To celebrate the recent victory of the Tunisian Islamist party, the French satirical magazine “Charlie Hebdo” published a special issue in which it named the prophet Muhammad (also spelled Mohammad) as its editor-in-chief. Late night, the magazine’s offices in Paris were destroyed by a Molotov cocktail attack. The entire French political establishment has condemned this barbarian act. At the same time, the “Charlie Hebdo” website was twice defaced.
First, “Akincilar” hacked the site, claiming to do it “for Islam.” The defaced page contained messages in both English and Turkish. One said: “You keep abusing Islam’s almighty Prophet with disgusting and disgraceful cartoons using excuses of freedom of speech.”
Akincilar is a well-known hacker/defacer. He ranks eighteenth, with 2,742 attacks, in the TOP-20 Turk-h.org list. The logo at the bottom of the image refers to the Turkish Cyber-Warrior group, of which Akincilar is a member.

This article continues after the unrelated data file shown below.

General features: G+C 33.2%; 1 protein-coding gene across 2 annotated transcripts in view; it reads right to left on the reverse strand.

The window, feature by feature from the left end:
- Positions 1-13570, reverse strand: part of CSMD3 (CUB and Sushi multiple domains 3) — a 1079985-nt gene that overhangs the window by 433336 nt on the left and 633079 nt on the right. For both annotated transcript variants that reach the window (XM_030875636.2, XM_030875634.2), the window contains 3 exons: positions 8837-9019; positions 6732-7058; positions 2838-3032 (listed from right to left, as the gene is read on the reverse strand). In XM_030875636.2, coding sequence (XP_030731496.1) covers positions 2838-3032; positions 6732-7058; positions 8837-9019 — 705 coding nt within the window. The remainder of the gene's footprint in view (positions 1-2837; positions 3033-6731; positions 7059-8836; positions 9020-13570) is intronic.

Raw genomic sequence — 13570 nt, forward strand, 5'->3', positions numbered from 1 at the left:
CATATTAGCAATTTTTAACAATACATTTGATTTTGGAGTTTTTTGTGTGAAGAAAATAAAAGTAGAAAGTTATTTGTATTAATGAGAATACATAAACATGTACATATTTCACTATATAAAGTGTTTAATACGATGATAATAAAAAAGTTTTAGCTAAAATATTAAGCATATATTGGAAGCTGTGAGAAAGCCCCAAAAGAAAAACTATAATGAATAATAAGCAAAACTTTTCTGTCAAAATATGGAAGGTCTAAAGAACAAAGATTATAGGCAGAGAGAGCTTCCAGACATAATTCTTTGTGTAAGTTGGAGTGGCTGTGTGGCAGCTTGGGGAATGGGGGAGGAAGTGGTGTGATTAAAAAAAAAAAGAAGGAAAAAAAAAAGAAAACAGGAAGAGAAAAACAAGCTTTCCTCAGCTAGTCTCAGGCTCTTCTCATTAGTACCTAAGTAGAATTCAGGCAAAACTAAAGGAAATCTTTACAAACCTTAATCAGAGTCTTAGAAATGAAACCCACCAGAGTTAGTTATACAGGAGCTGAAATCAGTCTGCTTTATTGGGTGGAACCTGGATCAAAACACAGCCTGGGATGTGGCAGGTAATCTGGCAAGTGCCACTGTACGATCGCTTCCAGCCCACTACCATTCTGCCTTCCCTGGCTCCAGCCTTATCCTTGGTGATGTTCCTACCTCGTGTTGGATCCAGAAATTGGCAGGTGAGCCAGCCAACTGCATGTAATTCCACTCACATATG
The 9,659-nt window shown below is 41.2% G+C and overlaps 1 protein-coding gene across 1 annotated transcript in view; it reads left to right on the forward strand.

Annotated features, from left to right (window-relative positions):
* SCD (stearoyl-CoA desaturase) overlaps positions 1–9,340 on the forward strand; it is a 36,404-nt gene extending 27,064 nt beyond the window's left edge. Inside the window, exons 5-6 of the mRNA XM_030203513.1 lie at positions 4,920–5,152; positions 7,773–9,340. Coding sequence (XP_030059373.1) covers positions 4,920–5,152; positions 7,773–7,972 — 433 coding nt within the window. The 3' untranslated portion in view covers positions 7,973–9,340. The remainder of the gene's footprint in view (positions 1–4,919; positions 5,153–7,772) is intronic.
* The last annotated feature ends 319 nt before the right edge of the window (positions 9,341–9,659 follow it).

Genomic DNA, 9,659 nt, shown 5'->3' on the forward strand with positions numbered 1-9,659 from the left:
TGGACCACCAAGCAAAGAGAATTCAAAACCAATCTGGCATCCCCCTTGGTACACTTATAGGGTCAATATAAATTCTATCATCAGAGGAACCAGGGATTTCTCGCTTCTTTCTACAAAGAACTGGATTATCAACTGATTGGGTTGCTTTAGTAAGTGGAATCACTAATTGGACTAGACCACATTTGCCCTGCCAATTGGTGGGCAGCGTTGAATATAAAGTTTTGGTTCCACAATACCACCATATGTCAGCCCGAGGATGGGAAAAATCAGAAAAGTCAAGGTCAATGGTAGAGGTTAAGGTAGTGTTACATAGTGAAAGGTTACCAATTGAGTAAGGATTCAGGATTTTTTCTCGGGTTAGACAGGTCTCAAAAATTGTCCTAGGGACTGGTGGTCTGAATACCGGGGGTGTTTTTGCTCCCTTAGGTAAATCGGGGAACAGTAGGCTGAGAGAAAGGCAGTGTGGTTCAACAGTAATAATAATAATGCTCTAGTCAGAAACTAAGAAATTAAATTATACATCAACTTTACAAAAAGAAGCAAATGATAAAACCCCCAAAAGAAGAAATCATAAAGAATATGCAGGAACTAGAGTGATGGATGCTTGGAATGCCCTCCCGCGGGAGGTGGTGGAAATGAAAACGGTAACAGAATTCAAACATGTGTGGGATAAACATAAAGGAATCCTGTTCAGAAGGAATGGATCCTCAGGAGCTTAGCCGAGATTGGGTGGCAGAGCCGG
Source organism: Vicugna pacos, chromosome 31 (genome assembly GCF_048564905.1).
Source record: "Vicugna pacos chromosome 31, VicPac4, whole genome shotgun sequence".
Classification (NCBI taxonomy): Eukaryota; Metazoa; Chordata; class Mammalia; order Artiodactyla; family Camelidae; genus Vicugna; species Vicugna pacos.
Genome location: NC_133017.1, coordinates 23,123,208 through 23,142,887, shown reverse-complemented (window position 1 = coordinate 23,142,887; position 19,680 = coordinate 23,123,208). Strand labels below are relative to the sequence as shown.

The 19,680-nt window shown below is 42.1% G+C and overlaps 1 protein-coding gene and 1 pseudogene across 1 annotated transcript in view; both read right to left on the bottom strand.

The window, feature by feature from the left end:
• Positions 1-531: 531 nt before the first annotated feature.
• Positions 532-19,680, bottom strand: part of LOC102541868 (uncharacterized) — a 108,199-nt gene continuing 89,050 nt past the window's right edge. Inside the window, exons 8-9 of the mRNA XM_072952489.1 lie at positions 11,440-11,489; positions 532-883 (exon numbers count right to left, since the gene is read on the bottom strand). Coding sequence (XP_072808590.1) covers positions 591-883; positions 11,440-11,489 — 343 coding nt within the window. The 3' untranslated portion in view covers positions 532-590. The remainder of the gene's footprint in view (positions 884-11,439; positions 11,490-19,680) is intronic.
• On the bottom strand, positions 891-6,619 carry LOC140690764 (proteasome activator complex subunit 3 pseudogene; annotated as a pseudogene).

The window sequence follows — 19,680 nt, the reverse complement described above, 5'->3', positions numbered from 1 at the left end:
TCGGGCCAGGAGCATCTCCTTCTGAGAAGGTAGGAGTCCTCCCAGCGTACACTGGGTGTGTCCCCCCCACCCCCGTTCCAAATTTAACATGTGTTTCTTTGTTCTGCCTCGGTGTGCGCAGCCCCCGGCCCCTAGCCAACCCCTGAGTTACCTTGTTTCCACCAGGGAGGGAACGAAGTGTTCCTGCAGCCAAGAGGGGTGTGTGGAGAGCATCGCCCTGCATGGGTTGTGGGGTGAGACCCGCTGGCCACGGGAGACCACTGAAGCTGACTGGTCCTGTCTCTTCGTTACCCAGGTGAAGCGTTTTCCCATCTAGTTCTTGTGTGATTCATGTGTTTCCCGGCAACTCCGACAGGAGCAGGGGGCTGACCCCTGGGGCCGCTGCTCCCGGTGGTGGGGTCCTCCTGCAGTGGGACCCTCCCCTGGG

The second attack has been attributed to “Mn9,” another Middle-Eastern hacker, perhaps from Tunisia. This defaced page is also well-known, and has appeared in many hacks by various hackers.
Neither Akincilar nor Mn9 claimed any responsibility for the attack on “Charlie Hebdo’s” building. It seems unlikely that the physical and the Internet attacks are linked.
These attacks demonstrate that the enemies of freedom of speech and of the press are numerous: on the web as well as in real life.
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